It seems the BBC has found their ratings guru in Steven Moffat; as showrunner for both Doctor Who and Sherlock, he’s pulled in some of the biggest numbers for the network. The Doctor Who 50th anniversary special was watched by 10.6 million viewers, the Christmas special by 8.3 million people while the Sherlock season three premiere garnered the attention of 9.2 million viewers. It’s safe to say that — at least ratings wise — Moffat is BBC’s not-so-secret weapon.
However, discontent has been brewing within the Doctor Who fandom about Moffat’s complex storylines (he tries to fit a whole 2-hour story into a 1-hour episode). Fans have also criticized the lack of character development and his total aversion to a female Doctor (referring to a female Doctor as being like a cross-dressing Queen of England).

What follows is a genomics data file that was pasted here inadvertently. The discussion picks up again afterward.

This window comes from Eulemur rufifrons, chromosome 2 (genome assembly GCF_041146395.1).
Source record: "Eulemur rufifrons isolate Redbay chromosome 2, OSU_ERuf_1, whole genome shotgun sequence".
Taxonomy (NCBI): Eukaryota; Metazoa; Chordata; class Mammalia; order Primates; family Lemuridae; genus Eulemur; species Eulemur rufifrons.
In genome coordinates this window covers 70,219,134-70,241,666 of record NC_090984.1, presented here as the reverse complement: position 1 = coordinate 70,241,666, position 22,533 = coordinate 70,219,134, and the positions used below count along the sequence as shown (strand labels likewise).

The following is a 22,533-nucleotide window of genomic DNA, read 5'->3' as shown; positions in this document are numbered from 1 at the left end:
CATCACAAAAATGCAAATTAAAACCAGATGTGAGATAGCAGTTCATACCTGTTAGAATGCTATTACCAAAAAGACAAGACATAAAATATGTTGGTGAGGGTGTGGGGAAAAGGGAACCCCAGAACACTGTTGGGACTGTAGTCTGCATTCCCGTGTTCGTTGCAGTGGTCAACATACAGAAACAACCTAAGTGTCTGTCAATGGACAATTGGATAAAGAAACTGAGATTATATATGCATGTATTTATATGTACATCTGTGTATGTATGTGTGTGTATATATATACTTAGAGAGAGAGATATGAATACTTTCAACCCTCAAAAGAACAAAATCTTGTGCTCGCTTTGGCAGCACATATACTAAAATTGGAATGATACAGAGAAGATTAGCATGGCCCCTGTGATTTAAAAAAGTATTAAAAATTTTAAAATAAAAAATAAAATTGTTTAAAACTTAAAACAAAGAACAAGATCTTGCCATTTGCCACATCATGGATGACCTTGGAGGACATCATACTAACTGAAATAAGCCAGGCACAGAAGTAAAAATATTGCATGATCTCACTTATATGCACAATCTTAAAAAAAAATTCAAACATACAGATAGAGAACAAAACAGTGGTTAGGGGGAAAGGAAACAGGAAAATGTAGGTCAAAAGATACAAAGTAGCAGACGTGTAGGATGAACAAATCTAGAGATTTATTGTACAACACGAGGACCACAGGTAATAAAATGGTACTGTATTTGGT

While Russell T. Davies was executive producer of Doctor Who, Moffat wrote many episodes that are some of the fans’ favorites, but viewers are skeptical of his ability to run the whole series.
On the contrary, pretty much every complaint fans have of Moffat’s Doctor Who works to his advantage when it comes to Sherlock. Complex plotlines? They’re great when you have an extra hour to fill. Character development? Sir Arthur Conan Doyle took care of it. Female characters? Who needs them! The fans come back again and again for John Watson (Martin Freeman) and Sherlock Holmes (Benedict Cumberbatch).
Which is why we’re proposing that Moffat give up Doctor Who — which might be raking in the ratings, but who knows how long that will continue — and focus primarily on Sherlock. Then, everyone will be happy and we won’t have to wait another two years for more Sherlock.